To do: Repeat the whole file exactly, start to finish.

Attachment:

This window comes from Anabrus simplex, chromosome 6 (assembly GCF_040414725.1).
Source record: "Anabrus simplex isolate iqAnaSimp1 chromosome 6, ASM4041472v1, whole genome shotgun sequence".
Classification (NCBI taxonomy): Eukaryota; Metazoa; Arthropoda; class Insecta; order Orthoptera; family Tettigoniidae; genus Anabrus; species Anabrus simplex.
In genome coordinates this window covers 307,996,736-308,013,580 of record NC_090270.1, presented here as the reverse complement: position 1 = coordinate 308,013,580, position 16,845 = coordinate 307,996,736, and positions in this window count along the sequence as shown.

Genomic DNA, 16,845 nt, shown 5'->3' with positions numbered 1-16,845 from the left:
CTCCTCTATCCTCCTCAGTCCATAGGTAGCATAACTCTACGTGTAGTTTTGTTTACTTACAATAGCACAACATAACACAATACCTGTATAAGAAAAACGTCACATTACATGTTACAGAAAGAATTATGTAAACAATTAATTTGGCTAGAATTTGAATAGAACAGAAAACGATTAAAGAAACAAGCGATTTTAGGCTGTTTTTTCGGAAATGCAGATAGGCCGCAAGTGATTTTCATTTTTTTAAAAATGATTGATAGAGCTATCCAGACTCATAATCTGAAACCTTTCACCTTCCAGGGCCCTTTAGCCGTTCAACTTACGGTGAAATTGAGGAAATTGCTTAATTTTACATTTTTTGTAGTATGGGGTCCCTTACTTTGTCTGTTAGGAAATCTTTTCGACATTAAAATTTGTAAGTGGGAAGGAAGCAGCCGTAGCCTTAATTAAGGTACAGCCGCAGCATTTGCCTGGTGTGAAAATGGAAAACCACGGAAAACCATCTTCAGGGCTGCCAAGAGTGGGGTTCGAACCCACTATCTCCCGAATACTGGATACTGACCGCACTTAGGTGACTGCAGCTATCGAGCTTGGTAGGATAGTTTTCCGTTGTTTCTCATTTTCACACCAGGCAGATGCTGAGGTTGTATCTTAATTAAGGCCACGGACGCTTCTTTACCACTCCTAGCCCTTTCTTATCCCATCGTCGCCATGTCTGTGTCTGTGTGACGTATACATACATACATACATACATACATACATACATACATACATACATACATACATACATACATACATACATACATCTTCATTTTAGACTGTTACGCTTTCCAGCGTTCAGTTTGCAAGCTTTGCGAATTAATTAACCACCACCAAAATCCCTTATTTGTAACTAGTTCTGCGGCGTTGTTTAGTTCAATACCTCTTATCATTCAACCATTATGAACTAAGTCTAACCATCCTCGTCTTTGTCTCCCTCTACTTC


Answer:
This window comes from Anabrus simplex, chromosome 6 (assembly GCF_040414725.1).
Source record: "Anabrus simplex isolate iqAnaSimp1 chromosome 6, ASM4041472v1, whole genome shotgun sequence".
Classification (NCBI taxonomy): Eukaryota; Metazoa; Arthropoda; class Insecta; order Orthoptera; family Tettigoniidae; genus Anabrus; species Anabrus simplex.
In genome coordinates this window covers 307,996,736-308,013,580 of record NC_090270.1, presented here as the reverse complement: position 1 = coordinate 308,013,580, position 16,845 = coordinate 307,996,736, and positions in this window count along the sequence as shown.

Genomic DNA, 16,845 nt, shown 5'->3' with positions numbered 1-16,845 from the left:
CTCCTCTATCCTCCTCAGTCCATAGGTAGCATAACTCTACGTGTAGTTTTGTTTACTTACAATAGCACAACATAACACAATACCTGTATAAGAAAAACGTCACATTACATGTTACAGAAAGAATTATGTAAACAATTAATTTGGCTAGAATTTGAATAGAACAGAAAACGATTAAAGAAACAAGCGATTTTAGGCTGTTTTTTCGGAAATGCAGATAGGCCGCAAGTGATTTTCATTTTTTTAAAAATGATTGATAGAGCTATCCAGACTCATAATCTGAAACCTTTCACCTTCCAGGGCCCTTTAGCCGTTCAACTTACGGTGAAATTGAGGAAATTGCTTAATTTTACATTTTTTGTAGTATGGGGTCCCTTACTTTGTCTGTTAGGAAATCTTTTCGACATTAAAATTTGTAAGTGGGAAGGAAGCAGCCGTAGCCTTAATTAAGGTACAGCCGCAGCATTTGCCTGGTGTGAAAATGGAAAACCACGGAAAACCATCTTCAGGGCTGCCAAGAGTGGGGTTCGAACCCACTATCTCCCGAATACTGGATACTGACCGCACTTAGGTGACTGCAGCTATCGAGCTTGGTAGGATAGTTTTCCGTTGTTTCTCATTTTCACACCAGGCAGATGCTGAGGTTGTATCTTAATTAAGGCCACGGACGCTTCTTTACCACTCCTAGCCCTTTCTTATCCCATCGTCGCCATGTCTGTGTCTGTGTGACGTATACATACATACATACATACATACATACATACATACATACATACATACATACATACATACATACATACATACATCTTCATTTTAGACTGTTACGCTTTCCAGCGTTCAGTTTGCAAGCTTTGCGAATTAATTAACCACCACCAAAATCCCTTATTTGTAACTAGTTCTGCGGCGTTGTTTAGTTCAATACCTCTTATCATTCAACCATTATGAACTAAGTCTAACCATCCTCGTCTTTGTCTCCCTCTACTTC